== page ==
[This book review is a slightly modified version of a review originally published on the author’s SelfAwarePatterns blog.]
Review: Julia Galef. 2021. The Scout Mindset: Why Some People See Things Clearly and Others Don’t. New York, NY: Portfolio. 288 pp.
Julia Galef is the host of the podcast Rationally Speaking, which I’ve listened to for years and recommend. She’s a rationalist concerned with improving the way she and others think. As a result, she often puts out material critiquing typical reasoning mistakes. As Sean Carroll pointed out when interviewing her, this tends to put a target on her back, as she’s frequently criticized by others when they perceive that she fails to live up to the standards that she espouses. However, Galef herself admits many of these failings, and doesn’t hold herself out as perfect, but just as someone who studies reasoning and strives to be better at it.
This is pretty much the purpose of her book, The Scout Mindset: Why Some People See Things Clearly and Others Don’t. Galef begins by describing two mindsets in which to approach a proposition: the soldier mindset and the scout mindset.
The more natural mindset, and the one that we most commonly fall into, is the soldier one. In this mindset, if we’re presented with a proposition that we dislike—one that we’d prefer not to be true—we ask: “Must I believe it?”
On the other hand, if presented with a proposition that we do like and want to be true, we’re more likely to ask: “Can I believe it?”
This is all in contrast with the scout mindset, which simply asks: “Is it true?”
Galef admits up front that the soldier mindset isn’t always bad, and that it can have some benefits, including emotional ones such as higher comfort, self-esteem, and morale, as well as social ones including better persuasion, reputation, and camaraderie. Conversely, a scout mindset allows us to make better judgment calls. A good portion of the book makes the case, however, that we can actually get many of the soldier benefits from the scout stance because of the better judgment calls.
Obviously if we’re interested in truth, being a scout is the way to go. The problem is that most of us take ourselves to be scouts even when we’re not. It’s trivially easy to see the soldier impulse in others, particularly when we disagree with them, but very hard to detect it in ourselves. Galef provides a number of criteria to assess how close you might be to a scout. No one scores perfectly on all of these qualities all the time. The idea is to assess how often you meet them:
- “Do you tell other people when you realize they were right?” (p. 51)
- “How do you react to personal criticism?” (p. 52) (This is more about track record than about what attitude we think that we hold. We’re all familiar with the bosses that insist that they wants honesty from their subordinates, only to lash out when they actually get it.)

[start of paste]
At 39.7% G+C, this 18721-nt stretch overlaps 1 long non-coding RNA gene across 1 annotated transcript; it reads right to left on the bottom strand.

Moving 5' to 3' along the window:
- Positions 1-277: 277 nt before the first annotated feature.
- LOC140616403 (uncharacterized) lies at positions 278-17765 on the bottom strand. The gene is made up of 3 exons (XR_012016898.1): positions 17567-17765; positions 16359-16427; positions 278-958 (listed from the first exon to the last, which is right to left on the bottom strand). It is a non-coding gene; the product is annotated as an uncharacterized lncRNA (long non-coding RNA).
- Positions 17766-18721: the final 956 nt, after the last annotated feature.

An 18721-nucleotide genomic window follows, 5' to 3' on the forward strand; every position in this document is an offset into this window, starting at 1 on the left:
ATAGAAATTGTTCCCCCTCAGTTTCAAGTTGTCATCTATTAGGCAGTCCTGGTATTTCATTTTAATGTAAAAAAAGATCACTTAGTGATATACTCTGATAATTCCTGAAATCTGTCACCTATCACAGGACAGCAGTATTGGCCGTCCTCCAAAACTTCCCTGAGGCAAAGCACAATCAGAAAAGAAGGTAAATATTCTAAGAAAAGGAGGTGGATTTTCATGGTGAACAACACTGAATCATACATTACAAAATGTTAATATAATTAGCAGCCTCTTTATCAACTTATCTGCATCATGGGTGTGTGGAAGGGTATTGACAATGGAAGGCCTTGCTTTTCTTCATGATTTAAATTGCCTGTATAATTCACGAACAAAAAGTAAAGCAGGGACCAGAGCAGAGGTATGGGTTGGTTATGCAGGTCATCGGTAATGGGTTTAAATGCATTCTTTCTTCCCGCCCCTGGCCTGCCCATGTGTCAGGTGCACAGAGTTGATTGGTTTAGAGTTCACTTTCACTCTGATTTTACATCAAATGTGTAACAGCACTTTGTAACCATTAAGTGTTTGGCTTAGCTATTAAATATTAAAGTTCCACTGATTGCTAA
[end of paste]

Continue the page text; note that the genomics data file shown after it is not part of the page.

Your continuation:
- “Do you ever prove yourself wrong?” (p. 53)—particularly after taking a public stand on something?
- “Do you take precautions to avoid fooling yourself?” (p. 55)
- “Do you have any good critics?” (p. 56) That is, are there critics that you consider thoughtful, that make valid points, even if you ultimately disagree with them?
Galef offers a number of thought experiments to use to help us notice bias in ourselves. It’s worth noting that these only have power if we truly imagine the alternate scenario. The kid who is asked if he would be okay with being hit in the same way that he just hit another kid, and who claims in response that he’d be fine with it, likely isn’t really imagining the alternate scenario.
- The Double Standard Test: Are we holding one group to a different standard than another? For example, if a politician in the opposite political party is doing something that we’re inclined to judge harshly, would we judge them in the same way if they were in our own party (or another party closer to our own preferences)?
- The Outsider Test: Would we come to different conclusions or make different decisions if we didn’t have our current background in relation to the matter?
- The Conformity Test: Would our opinion be the same if others around us didn’t share it? Or if someone that we admire didn’t hold it?
- The Selective Skeptic Test: If the evidence supported the other side, how credible would we find it? (This strikes me as a variation of the Double Standard Test.)
- The Status Quo Test: If the current situation wasn’t the status quo, would we select it over possible alternatives that we’re considering?